RW's BBQ is the ultimate out-of-the-way barbecue oasis past a stretch of mostly chain restaurants along Route 202. The rusty offset smoker by the road is the attention getter, but the actual cooking is done in the fort-like restaurant's Ole Hickory smoker. There's plenty of wood out front, and if you don't notice that, you'll surely notice the smells of sweet wood smoke as you walk in. The digs are pretty basic, with a counter and four stools that don't get much use because there's table service. A few tables and a few more booths, and that's it. Lining the walls are autographed photos of music stars and numerous backstage press passes from the restaurant's owner and namesake Ron Wishna, whose other career is in music and television production.
The outdoor deck to the left of the building is more impressive, with plenty of room, picnic tables, an ice cream stand and a koi pond. At the rear is a 21-hole miniature golf course. Why the three extra holes? I don't know, I just went for the 'cue.
The barbecue menu at RW's includes pork spare ribs (choice of dry rubbed only or honey glazed), plus pulled pork, beef brisket, smoked chicken (dark quarters only), burnt ends and sausage. These can be had as platters or combinations of two and three meats. The boneless choices are also available in sandwiches, along with pulled chicken, hamburgers and hot dogs. Smoked wings are the only listed appetizer, but many of the sides double as appetizers, such as chili, homemade potato chips, hushpuppies, and cornbread.
Other than the glazed ribs, all meats are served unsauced with choice of sauce on the side. Platters come with cole slaw and one additional side. Cornbread isn't included but is available as a side.
I stopped in with a barbecue buddy on a late weekday afternoon, then returned solo 10 days later for a Saturday lunch. The first visit was deep into a New York City and Connecticut barbecue crawl; the second was earlier on a smaller scale Connecticut barbecue mission.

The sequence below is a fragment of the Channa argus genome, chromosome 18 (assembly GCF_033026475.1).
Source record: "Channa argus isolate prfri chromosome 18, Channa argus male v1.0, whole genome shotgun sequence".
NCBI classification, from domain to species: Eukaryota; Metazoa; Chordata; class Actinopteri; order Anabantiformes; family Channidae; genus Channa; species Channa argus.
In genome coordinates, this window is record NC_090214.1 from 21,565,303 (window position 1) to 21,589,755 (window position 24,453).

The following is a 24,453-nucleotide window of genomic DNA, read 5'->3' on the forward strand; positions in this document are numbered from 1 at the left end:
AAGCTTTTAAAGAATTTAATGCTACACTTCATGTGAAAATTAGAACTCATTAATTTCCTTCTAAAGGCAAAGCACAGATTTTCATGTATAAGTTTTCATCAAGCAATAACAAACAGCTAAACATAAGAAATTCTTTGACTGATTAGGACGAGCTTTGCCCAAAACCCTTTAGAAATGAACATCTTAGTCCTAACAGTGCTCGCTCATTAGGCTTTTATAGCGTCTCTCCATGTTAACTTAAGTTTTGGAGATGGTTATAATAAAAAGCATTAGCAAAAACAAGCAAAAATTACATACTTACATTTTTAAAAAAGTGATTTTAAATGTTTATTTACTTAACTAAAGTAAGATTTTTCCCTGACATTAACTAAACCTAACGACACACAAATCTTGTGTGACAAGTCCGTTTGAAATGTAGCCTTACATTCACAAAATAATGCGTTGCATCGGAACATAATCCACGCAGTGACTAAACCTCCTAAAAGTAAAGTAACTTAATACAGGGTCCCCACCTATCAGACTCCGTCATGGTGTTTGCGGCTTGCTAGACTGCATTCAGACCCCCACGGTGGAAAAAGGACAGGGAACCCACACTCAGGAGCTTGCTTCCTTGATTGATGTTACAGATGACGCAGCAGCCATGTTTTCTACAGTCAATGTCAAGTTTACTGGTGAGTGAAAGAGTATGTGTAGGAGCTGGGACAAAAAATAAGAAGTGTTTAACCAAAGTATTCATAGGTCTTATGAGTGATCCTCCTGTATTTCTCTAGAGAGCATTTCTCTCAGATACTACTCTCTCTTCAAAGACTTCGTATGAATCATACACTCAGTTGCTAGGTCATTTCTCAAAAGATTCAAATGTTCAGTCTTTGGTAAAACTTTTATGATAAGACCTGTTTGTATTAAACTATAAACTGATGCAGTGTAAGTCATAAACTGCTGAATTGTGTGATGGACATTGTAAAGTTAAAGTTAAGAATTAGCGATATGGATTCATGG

Wings: Kicking off the first visit nicely was a basket of wings ($7.95 for 10 pieces), smoked first, then flash fried and served with the selected sauce on the side. Crispness was ideal. Inner texture wasn't succulent but definitely moist. Smoke was light but noticeable; rub wasn't so noticeable. Somehow, despite that light smoke and lighter rub, these wings had some serious flavor. I'm tempted to call them "really chickeny" (which they were), but there's something extra in there I can't quite put my finger on, other than to keep taking more. Although I liked that they're unsauced, I'd be curious to see what happens when tossed in sauce just before serving.
Chili: This was ordered as a side on the first visit, but can be treated as an appetizer. It's a bean-free chili light on heat and strong on the stewed tomato flavor, with a scrap heap of smoky barbecue bits (including rib meat and sausage) thrown in.
Burnt ends: Technically ordered with one of the first visit's 2-meat platters ($18 with slaw and one side), the burnt ends capably bridged the gap between appetizer and main event. There were only four pieces in the basket, but these were much larger than your typical one inch cubes. I liked the thick, crispy surface crust and the feel of the potent rub that had a grab bag of sweet and mostly savory flavors, with salt singing loudest. Inside, the meat had an appealing pink hue that was a nice surprise given the drab coloring of the shell. Smokiness took a step up from the wings. Coming equally from natural beefiness, smoke and rub, the flavor was potent all the way into the center. The fattiness of the meat contributed to its high juiciness without overstepping its bounds.
Ribs: The ribs at RW's are full cut spares with good length and meaty rib tips past the chine. On both visits I tried the Memphis style (dry rub only) and the honey glazed varieties. Both were excellent.
I often complain about sauce being overused, obliterating the taste of the meat or hiding deficiencies in the meat. At RW's, the thin coating of honey glaze was a masterful accent, not a crutch. Applied before a light grill finish, it produced a warmer rib that was tender and fully juicy inside, while crisp on the exterior without any interfering char. I later learned that the finishing glaze is a different sauce from the Sweet sauce. Doneness was right on the money on the first visit and a little chewy on the follow-up. Smoke and rub were both moderate. Flavor also had some nice porkiness that stood up to the glaze.
The Memphis ribs had a pleasing crust with more detectable rub, though no extra rub added post-cooking as is sometimes associated with Memphis style. These had a doneness, smokiness and moistness similar to the honey glazed. I liked the Memphis, but in a surprise move I'll take the honey glazed, which I'd rank as one of my favorites.